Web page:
This was a request from Smee who has been asking me to bring this game around for the last few months. I am glad he kept pestering me because I had almost forgotten how much I enjoy this brilliant game. The simple ruleset, quick pace and deep strategy makes for an extremely elegant design. I am still confused how Istanbul won Kennerspiel over this game and Rococo. Ridiculous.
I have heard nothing but good things about Concordia so I was happy to finally get in a play of this. Somewhere along the lines I got super confused on the scoring, maybe I should have paid closer attention. I didn’t do very well, of course. I wouldn’t mind playing it again, but it wasn’t too exciting to me.’
The Little Prince: Rising to the Stars
This is one of the games that the League is reviewing and I had my first opportunity to play it this weekend. It’s a family game, so it’s rather straightforward as far as rules and gameplay go. I can definitely get behind that. It’s also meant to be played in a competitive, but still enjoyable manner. Naturally, adults are able to turn any light-hearted competition into a take-that battle*, so the ability to steal cards from one another by landing on them does certainly create an opportunity for some aggression. I liked it, and it’s surely a good option for something light in between those long brain-busters.
*No League members were harmed in my first play of The Little Prince.
Lift Off! Get Me Off This Planet!
While I love these meeples and the way this game looks, I played this one pretty poorly. I decided that I was only going to use one launch pad for the whole game and that didn’t get me as many guys off the planet as I wanted it to. After we played, we learned that we had been playing the moon phases wrong before, so now I need to play it again the right way and maybe I’ll do better. Or not. Either way, I like playing with the alien meeples and throwing them off the planet when they launch, so I don’t really mind.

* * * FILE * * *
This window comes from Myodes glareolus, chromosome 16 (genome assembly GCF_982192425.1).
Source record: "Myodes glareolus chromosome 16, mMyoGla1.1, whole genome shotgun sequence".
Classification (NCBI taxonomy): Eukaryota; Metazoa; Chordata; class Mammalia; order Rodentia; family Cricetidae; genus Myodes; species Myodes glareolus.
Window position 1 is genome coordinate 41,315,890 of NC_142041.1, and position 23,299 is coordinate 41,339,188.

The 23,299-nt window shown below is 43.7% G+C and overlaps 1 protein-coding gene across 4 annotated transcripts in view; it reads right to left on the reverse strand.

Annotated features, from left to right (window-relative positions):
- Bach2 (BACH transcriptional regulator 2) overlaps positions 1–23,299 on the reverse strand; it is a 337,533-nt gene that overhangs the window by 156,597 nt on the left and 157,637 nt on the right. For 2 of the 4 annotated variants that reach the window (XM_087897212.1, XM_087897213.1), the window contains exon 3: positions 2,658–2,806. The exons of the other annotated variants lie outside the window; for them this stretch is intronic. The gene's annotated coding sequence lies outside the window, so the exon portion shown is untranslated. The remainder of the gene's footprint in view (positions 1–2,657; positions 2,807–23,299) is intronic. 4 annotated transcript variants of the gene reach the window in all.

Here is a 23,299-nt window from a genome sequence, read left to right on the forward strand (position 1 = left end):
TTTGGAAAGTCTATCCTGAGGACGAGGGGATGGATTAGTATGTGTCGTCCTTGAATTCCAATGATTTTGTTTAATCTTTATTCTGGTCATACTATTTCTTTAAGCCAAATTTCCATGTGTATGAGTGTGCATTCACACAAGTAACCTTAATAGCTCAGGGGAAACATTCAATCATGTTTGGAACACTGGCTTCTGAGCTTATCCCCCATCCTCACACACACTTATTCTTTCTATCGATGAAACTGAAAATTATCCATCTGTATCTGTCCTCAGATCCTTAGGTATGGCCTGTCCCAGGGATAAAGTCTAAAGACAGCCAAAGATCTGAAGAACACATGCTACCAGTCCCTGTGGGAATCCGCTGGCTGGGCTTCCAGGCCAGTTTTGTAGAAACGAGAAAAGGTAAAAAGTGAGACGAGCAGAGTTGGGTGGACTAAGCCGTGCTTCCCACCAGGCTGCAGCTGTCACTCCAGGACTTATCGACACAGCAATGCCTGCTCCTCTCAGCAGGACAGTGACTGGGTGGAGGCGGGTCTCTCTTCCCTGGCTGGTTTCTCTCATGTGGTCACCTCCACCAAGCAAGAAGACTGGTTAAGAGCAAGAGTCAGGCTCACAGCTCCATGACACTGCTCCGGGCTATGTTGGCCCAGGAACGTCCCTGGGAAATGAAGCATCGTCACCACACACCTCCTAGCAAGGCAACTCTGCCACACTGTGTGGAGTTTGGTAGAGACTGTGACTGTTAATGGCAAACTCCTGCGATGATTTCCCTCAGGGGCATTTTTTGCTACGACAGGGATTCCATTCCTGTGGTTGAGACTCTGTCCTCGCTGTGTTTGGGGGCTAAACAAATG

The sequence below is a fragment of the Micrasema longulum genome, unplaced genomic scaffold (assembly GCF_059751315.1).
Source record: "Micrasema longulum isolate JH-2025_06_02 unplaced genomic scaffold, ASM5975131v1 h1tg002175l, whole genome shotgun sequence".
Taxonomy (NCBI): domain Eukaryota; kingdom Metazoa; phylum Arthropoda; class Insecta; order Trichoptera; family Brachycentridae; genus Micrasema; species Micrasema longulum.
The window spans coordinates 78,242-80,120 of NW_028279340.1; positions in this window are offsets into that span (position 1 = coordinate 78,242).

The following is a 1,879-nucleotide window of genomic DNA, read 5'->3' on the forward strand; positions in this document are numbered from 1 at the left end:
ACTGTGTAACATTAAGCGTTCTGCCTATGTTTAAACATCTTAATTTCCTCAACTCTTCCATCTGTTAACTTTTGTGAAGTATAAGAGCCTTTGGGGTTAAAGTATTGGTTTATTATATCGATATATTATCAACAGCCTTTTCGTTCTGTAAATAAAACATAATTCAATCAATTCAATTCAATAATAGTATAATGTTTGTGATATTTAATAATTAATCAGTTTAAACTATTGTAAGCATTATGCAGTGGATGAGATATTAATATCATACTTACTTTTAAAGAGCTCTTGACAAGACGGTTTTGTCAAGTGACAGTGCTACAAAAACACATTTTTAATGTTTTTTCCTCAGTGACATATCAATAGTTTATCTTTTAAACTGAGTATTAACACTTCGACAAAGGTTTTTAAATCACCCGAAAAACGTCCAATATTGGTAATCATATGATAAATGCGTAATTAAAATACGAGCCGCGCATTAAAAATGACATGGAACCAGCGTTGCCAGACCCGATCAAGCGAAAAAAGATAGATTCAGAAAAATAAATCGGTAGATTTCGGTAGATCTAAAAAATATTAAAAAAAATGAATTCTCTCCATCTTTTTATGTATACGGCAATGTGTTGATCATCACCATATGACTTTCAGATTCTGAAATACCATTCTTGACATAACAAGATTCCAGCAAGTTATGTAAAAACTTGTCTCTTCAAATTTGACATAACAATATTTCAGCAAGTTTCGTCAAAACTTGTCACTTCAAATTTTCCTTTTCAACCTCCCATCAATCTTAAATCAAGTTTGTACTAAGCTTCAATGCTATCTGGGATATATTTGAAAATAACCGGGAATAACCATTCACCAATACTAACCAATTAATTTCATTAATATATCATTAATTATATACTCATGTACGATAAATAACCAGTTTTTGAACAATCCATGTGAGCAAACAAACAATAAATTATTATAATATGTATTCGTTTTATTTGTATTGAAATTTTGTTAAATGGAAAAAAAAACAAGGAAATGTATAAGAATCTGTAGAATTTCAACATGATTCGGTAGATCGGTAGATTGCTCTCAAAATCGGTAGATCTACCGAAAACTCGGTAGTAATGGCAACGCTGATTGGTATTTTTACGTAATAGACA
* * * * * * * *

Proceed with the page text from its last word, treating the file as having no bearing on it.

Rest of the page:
While train games aren’t something I’m necessarily drawn to, Chicago Express offers a nice mix of auction-based share purchasing and route building in a surprisingly tidy package. The social element introduced by the limited number of shares available and the joint-ownership of the limited railways makes the game continuously engaging. I was surprised how well Bri and Hubba took to it, but was pleasantly surprised they, as less frequent gamers, picked it right up and stayed competitive. I’m looking forward to playing this one again soon.
Developed by my favorite designer, Antoine Bauza, I picked up this press-your-luck memory game on a whim at Gen Con this summer. Players alternate taking on the role of famed thief Ali Baba, stealing grand treasures by revealing cards one by one from the deck. You, his fellow thieves, must repeat what he has shown thus far. Failing to do so will net Ali the lion’s share of the loot, while the rest is spread out among the other players. The press-your-luck aspect comes in as a number of these treasures are bulky, shiny, or noisy, and collecting too many of these will fail the round for Ali. At the end of the game whoever has the most unique treasures in their collection will win. This was a perfect game to end the evening after a 14 hour marathon gaming session. At one point, I zoned out and just said “pillow”, not remembering anything else in Ali Baba’s hand. Good fun!
Mathias Cramer. Nuff said. Brilliant.
A hidden traitor game, originally designed as BSG Express before being remade into the game currently on the shelves. Pro Tip: When reading your role card, keep in mind the difference between Infected and Uninfected. I’m looking at you, Joshua!
Why didn’t anyone tell me that this was a longer, more complex, and less interesting version of Talisman before I sank 4 hours into it?
First time playing this Cold-War thriller, and it was an interesting experience. The US took a handy VP victory in the early Mid-War through the domination of Europe and Asia, while the Reds had a strong foothold in the Middle East and Africa, but couldn’t score them in time.